Three of my five sons have earrings, and I hate them (the earrings). I suppose I am paying for the sins of my youth as my mother, a great believer in karma, often warned I would. I can't understand why males put rings in their ears (or why females put them in their navels).
However, I am trying to handle this unwelcome development by remembering two distinctions:
There's a difference between my preferences and God's principles. "I don't like" is not the same as "Thou shall not." I have a right to my preferences, but they don't have the status of the Ten Commandments or the ethical teaching of Jesus and the apostles. If I choose, my preferences can bind my sons' behavior while they're under my roof, but only God's will can bind their consciences.
There's a difference between my guts and God's gospel. My guts revolt at the sight of earrings on men, but I don't want the volume or number of my words on earrings to deafen their ears to the words of the evangel. My feelings are my feelings, but the gospel is God's truth.
I've been thinking about this a lot since I returned from the annual national gathering of my denomination where I participated in a debate about whether we ought to make a pronouncement against women in combat. I was against making one.
This year's debate brought back unhappy memories of my attendance almost 25 years ago at a statewide meeting of my former denomination. As a young minister I sat and listened with growing frustration as church leaders argued about whether to endorse Caesar Chavez's efforts to organize farm workers in Florida and about whether to petition the president to pardon those who deserted the country rather than face the draft during the Vietnam War. What, I thought, does any of this have to do with Christ's message or his church's mission?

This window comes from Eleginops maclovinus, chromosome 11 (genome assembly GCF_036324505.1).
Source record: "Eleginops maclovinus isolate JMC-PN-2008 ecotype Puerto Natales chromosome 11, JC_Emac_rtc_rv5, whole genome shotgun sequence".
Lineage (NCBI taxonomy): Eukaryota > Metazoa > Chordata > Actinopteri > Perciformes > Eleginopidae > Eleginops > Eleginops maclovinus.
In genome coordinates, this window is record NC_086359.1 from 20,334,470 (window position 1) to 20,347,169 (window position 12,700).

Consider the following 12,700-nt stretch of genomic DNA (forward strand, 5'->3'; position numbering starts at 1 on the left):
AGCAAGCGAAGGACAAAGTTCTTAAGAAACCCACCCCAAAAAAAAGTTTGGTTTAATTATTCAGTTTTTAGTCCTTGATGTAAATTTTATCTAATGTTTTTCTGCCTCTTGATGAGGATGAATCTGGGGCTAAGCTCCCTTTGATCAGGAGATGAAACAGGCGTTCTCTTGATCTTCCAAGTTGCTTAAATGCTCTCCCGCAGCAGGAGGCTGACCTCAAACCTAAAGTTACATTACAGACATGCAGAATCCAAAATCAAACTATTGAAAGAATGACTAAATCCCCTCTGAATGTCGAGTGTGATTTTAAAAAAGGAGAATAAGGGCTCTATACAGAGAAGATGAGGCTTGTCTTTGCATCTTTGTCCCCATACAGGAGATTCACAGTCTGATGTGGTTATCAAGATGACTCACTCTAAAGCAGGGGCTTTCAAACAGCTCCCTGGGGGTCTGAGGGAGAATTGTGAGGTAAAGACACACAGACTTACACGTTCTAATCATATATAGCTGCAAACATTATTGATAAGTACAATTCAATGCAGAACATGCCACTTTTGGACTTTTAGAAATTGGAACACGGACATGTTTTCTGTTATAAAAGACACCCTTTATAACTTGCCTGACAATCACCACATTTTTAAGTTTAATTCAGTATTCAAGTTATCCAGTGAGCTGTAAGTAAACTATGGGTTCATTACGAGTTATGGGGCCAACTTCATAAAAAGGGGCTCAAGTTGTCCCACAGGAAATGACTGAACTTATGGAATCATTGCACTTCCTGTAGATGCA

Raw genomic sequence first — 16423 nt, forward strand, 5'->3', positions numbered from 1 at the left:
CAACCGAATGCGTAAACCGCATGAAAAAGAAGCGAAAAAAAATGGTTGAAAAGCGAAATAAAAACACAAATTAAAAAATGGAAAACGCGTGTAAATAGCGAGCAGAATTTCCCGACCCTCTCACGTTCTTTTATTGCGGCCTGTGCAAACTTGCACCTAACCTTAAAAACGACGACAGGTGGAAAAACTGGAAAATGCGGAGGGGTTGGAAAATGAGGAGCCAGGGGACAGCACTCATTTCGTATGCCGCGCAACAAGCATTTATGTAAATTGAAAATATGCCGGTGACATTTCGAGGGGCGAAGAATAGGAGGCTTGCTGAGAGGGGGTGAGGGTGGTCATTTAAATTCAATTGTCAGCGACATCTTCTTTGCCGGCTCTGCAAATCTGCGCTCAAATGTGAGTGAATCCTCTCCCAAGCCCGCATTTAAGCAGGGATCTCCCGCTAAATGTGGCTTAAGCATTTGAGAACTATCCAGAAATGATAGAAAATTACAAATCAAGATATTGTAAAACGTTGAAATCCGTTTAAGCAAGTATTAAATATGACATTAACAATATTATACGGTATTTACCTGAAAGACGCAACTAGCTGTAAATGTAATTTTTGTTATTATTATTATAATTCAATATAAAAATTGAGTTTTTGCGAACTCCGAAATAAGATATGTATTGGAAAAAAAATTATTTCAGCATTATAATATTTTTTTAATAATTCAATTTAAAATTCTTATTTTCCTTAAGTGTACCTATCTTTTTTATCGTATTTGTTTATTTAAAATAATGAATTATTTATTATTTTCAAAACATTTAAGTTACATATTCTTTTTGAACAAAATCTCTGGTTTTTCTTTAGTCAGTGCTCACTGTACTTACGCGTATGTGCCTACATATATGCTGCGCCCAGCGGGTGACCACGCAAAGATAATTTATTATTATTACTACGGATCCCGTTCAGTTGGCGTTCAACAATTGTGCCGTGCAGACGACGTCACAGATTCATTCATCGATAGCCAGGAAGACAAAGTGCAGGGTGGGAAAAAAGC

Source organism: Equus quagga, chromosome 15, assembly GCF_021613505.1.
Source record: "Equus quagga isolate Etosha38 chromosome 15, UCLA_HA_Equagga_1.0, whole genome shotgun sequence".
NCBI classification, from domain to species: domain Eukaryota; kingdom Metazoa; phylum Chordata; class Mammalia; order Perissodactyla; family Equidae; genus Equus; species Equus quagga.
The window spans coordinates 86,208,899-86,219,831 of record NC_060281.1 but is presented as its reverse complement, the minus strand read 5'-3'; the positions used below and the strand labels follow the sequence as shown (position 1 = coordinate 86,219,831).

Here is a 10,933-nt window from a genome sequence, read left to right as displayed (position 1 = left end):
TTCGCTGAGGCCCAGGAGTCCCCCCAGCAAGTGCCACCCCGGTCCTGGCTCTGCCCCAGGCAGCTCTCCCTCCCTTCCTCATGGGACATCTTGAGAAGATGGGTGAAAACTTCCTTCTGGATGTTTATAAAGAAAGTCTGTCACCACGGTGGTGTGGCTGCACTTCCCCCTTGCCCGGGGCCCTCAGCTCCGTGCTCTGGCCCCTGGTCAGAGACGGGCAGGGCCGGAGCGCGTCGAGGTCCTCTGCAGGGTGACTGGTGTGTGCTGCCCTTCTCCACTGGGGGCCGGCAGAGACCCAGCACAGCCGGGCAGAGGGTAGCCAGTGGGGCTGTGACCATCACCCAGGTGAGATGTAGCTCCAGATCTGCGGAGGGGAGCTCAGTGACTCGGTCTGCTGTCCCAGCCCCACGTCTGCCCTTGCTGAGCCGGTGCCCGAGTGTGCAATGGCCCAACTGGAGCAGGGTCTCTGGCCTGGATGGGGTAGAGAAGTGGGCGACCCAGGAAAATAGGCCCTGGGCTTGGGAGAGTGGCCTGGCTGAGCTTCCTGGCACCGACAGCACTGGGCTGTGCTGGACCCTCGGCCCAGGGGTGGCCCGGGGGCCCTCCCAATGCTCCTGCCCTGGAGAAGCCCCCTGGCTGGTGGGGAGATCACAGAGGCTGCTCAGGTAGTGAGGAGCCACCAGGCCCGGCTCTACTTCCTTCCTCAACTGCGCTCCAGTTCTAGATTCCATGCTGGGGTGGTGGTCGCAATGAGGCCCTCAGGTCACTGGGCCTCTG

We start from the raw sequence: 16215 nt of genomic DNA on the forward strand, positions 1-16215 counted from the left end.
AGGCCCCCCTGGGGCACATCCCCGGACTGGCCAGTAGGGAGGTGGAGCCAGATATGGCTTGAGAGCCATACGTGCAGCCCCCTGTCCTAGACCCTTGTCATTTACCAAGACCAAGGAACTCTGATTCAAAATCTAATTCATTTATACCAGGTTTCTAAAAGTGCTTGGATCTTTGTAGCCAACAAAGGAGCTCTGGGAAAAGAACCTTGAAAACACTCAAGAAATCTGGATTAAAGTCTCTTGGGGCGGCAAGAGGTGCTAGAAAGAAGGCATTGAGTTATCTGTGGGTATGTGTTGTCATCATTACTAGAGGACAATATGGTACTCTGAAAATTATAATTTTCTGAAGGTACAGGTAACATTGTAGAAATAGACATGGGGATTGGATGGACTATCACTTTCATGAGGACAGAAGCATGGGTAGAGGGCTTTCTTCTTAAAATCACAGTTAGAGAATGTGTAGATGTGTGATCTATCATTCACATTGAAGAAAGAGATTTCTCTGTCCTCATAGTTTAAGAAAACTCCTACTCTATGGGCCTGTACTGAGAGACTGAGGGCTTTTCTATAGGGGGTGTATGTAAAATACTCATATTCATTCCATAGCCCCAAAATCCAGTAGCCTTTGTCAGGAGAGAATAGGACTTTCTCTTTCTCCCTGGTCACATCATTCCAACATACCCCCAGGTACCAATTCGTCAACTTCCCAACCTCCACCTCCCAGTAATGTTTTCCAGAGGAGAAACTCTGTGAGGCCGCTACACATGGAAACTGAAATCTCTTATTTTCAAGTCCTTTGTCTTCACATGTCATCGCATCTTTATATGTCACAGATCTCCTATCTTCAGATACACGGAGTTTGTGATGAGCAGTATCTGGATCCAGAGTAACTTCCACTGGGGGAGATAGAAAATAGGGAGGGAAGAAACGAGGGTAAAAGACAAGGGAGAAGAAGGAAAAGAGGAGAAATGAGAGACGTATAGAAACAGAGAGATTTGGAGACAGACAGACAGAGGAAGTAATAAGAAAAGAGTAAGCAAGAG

Make no mistake about it. I had opinions-strong ones. I wanted nothing to do with endorsing Caesar Chavez or pardoning draft dodgers. But I voted against those proposals, not because of my politics, but because of a principle: I did not believe then, and do not now, that the church as church has any business making such pronouncements. Had the majority been ready to condemn Caesar Chavez and the draft dodgers, I still would have voted "no." For me it wasn't about what I want but about what God unquestionably wills.
I have strong convictions about women in combat. I would like to see women out of the military academies and cockpits and off the ships and battlefields. It's not because I think a woman's only place is "in the home," but because I don't believe women are effective fighters or that mixing them with men in military units is conducive to good morals. But I do not want the church as church to adopt my convictions as its confession to the world.
Christians and Christian publications should pay attention to political questions and many other matters, but the church as the visible body of Christ on earth may not be able to say everything we, as members, would like it to say. The gain will be great, because when church bodies do speak, they will be able to say not "This think we," but "Thus says the Lord." For the church it is better to keep silent when it cannot speak with full conviction.
Self-restraint will also keep the church on message and on mission. We have something that the world desperately needs and that only the church can proclaim-the glorious gospel of Christ. Scores of pronouncements pour forth from church assemblies and conventions every year, and the world is confused by their contradictions and numbed by their number. But when official church bodies boldly and persistently declares the apostolic gospel, they underline the fact that the gospel is the only pronouncement that can save the world.
The most mature of Reformation-era confessions has wise counsel for all church assemblies today: "Synods and councils are to handle, or conclude nothing, but that which is ecclesiastical: and are not to intermeddle with civil affairs which concern the commonwealth, unless by way of humble petition in cases extraordinary (when the state violates the clear will of God), or, by way of advice, for satisfaction to conscience, if they be thereunto required by the civil magistrate."
When denominational assemblies make the mistake of speaking about everything for which a majority can be mustered, they weaken God's commands and obscure his gospel. Synods and councils would do well to listen to the advice my dad used to give his opinionated son: "You'll do better if you can learn when to keep your mouth shut."